October Fall Fest

RAVEN REPORT

by P. Dubose, October 2010

While East Texas lakes lure hordes of sports fishermen every Summer, most traveler find Autumn the best time to visit the region. By October, one or more cold fronts have pushed out the high humidity and high temperatures. Temperate weather makes it easier to enjoy the beautiful piney woods, the lakes and “local flavor.”

Chief among the must-see attractions in East Texas is the Pinebox Fall Fest. Beginning on Halloween and ending on the Day of the Dead, the town of Pinebox holds an enormous celebration that draws thousands of visitors each year. “I like Fall Fest because we get out of school,” said Joni Hightower, age 9. With so many civic organizations involved in the festival, even the local school district incorporates the days off into their calendar.

The Pinebox Fall Fest tradition began in the 19th century, although it was discontinued for a time at the behest of local religious leaders who felt the celebration promoted paganism. The modern Fall Fest capitalizes on the fun and frivolity of Halloween ghost and goblins while acknowledging religious sensitivities through more serious religious services incorporated throughout the festival.

The annual Fall Fest begins on Halloween morning with an interfaith blessing of food and drink. In generations past, Fall Fest was celebrated with a city-wide potluck dinner. In the days before refrigeration, some meals didn’t preserve as well as others, leading to food poisoning, “strange behavior,” and even deaths during the celebration. Thus it became tradition for local religious leaders to bless each individual dish. Today, a team of religious leaders from local churches bless the contents of each booth in the food and drink vending tents.

“I’m not superstitious, but ever since pastor Fennel started blessing the Kwanis Club hot dog booth, 15 years ago, we haven’t failed a single health inspection,” said club treasurer Jay Boatwright. “It’s all in good fun… But, why take chances?”

After the morning blessing, a Fall Fest parade winds its way through the normally quiet streets. Some kids participate in the parade two or three times, marching at the front of the parade in the high school band then running back to the beginning to join a float. At the parade’s conclusion, revelers filter to the square in front of the county courthouse, where tents provide shelter for food vendor booths, a live music stage and more.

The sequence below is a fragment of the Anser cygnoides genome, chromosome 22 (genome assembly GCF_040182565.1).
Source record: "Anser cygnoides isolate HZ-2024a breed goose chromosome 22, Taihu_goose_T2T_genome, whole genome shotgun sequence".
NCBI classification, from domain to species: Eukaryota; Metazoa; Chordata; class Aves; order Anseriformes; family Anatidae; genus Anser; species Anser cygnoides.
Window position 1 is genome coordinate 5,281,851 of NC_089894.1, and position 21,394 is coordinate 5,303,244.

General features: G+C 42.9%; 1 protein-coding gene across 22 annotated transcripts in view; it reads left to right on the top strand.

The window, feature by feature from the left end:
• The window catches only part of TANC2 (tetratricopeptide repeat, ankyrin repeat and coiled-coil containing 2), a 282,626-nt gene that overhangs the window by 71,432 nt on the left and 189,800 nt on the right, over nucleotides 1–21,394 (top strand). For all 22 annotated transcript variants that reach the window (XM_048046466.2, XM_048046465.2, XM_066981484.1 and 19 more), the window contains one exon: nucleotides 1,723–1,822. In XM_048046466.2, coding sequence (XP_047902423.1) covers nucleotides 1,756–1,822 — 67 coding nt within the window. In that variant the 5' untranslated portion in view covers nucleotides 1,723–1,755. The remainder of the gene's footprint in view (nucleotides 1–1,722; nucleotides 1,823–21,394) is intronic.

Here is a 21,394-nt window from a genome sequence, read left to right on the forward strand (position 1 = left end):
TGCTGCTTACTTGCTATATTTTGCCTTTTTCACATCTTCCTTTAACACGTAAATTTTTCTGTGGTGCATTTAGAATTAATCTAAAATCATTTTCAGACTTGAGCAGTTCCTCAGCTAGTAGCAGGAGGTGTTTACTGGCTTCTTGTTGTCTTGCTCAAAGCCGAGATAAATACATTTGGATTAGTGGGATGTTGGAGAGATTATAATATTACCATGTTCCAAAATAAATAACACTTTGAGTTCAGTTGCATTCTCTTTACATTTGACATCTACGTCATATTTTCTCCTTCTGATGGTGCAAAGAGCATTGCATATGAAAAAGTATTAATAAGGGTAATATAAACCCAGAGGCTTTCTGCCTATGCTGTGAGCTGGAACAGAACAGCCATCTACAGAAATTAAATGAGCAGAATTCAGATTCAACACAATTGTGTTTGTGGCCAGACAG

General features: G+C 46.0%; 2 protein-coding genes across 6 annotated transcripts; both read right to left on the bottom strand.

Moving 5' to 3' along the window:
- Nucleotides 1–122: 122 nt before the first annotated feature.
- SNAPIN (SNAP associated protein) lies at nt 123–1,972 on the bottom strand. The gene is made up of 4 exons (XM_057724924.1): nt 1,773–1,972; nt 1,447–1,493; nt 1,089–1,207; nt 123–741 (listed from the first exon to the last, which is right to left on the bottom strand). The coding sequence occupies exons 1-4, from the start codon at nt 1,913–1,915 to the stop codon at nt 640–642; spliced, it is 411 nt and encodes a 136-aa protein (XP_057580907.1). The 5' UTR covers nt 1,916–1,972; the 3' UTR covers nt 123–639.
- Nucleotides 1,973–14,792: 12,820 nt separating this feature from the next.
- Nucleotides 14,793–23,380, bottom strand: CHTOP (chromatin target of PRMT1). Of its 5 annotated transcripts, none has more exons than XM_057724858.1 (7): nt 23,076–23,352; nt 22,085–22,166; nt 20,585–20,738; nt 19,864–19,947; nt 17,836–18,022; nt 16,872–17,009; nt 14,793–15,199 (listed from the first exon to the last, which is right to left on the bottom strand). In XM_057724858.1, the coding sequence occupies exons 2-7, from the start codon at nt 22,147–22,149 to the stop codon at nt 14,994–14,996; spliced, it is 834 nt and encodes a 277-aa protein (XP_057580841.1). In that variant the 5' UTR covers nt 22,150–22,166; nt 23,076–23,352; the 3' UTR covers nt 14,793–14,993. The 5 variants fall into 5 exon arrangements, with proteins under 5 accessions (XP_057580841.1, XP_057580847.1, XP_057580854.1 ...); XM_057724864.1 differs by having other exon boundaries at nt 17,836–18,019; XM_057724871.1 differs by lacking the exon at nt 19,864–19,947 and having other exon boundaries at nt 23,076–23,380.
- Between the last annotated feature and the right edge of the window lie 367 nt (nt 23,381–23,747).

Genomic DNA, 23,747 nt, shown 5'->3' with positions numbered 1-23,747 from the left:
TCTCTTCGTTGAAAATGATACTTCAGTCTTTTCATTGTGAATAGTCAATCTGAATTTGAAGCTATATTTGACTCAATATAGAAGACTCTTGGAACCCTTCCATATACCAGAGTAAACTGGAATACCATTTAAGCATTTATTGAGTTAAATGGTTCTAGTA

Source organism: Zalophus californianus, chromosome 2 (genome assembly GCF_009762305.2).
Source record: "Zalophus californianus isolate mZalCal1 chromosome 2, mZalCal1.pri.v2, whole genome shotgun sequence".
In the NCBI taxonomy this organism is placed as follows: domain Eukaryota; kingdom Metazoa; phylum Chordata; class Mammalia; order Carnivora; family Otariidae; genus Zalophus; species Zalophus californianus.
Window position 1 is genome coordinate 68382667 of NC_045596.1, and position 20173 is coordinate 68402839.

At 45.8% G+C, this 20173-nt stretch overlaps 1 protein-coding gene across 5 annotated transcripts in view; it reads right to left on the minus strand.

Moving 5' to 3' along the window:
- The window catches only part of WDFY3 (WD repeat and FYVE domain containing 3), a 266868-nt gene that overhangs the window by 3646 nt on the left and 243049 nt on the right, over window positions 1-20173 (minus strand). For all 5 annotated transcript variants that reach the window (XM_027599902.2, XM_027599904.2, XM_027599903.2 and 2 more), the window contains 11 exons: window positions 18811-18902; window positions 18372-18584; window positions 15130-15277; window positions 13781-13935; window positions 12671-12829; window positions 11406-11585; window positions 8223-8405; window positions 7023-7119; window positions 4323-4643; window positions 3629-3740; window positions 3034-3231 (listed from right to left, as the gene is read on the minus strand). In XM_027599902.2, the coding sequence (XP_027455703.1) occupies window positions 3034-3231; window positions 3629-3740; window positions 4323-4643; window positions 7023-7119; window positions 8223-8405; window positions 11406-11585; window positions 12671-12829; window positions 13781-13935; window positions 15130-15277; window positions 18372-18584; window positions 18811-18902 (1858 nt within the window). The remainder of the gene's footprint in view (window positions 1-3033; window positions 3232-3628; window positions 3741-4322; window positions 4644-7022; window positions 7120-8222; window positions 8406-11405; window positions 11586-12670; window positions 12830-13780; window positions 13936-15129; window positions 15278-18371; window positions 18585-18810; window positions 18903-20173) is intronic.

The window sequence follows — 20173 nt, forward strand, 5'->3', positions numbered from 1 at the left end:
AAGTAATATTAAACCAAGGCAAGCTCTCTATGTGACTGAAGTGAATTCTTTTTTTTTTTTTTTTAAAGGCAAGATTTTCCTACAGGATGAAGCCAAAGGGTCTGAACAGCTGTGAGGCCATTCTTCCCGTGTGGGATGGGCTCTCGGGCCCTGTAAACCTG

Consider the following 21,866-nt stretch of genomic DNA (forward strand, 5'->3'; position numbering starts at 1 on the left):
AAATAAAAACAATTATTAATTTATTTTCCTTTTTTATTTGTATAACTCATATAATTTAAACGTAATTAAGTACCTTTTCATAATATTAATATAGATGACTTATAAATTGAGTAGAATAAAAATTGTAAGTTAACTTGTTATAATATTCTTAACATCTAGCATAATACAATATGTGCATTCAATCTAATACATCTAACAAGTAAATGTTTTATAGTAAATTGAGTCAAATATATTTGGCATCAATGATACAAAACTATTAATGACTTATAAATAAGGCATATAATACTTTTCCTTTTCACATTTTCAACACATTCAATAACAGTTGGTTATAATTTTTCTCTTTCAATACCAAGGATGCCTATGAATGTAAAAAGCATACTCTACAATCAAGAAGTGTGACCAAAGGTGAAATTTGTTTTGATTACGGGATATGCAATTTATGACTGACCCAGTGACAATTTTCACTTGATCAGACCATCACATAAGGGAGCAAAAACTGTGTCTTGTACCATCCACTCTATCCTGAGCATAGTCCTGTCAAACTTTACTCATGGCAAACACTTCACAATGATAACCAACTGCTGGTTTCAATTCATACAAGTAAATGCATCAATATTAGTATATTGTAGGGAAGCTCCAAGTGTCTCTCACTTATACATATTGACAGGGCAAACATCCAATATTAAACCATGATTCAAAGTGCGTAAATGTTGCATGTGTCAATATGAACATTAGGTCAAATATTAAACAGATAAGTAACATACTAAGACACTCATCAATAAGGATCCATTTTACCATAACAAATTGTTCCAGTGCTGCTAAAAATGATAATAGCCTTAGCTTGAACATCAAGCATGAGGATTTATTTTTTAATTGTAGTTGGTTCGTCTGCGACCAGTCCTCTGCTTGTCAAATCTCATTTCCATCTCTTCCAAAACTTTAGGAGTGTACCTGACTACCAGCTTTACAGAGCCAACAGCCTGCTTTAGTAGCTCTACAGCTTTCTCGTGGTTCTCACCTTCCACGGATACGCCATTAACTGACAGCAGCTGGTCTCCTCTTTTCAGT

As the sun sets on Halloween and the shadows lengthen across the square, hundreds of costumed revelers descend on it. Early in the evening, parents take the children through the food vendor tents for safe trick-or-treating.

“We’re glad to promote a safe alternative to going door to door,” said Chamber of Commerce spokesperson Ramona DeLeon. “As a parent, I know that I can give my kids a Halloween experience at the Trick-Or-Treat Tents without worrying about razor blades in the candy or disappearing for three days with no memory of where they had been.”

“I like it but it’s a little scary too,” says Lashawna Curtis, age 8. “You can’t tell who anyone is ‘cause they’re all in masks. You don’t know who is really behind the mask.”

As the night grows later and the little ghost, superheroes and princesses go home, live bands draw adult costumed revelers through a cordoned-off street for an outdoor concert and block party. Midnight is marked the Grand Unveiling when partiers all remove their masks – sometimes finding surprises at whom they’ve been dancing or flirting with.

“Sure, back in the ‘90s we had a problem with underage drinking and a lot of shenanigans with mistaken identity, but we have that all under control now,” says Sheriff Butch Anderson. “The street dance is probably one of the safest places to be during Fall Fest. We have more than a dozen uniformed and undercover officers on site to keep trouble from happening.”

Trouble is something the Fall Fest has struggled with from time to time. During Fall Fest the town’s population triples in size, causing accommodation and parking shortages, traffic accidents, and even the occasional missing partier.

“Fall Fest is a great time – don’t get me wrong. But with all the folk walking around here and there at night… well, it pays to be careful. Sometimes it’s just older kids being mean, you know? But sometimes it isn’t.” DeLeon says. “I guess it wouldn’t be Halloween if something didn’t go bump in the night.”

October Fall Fest

Pinebox, Texas imfarias imfarias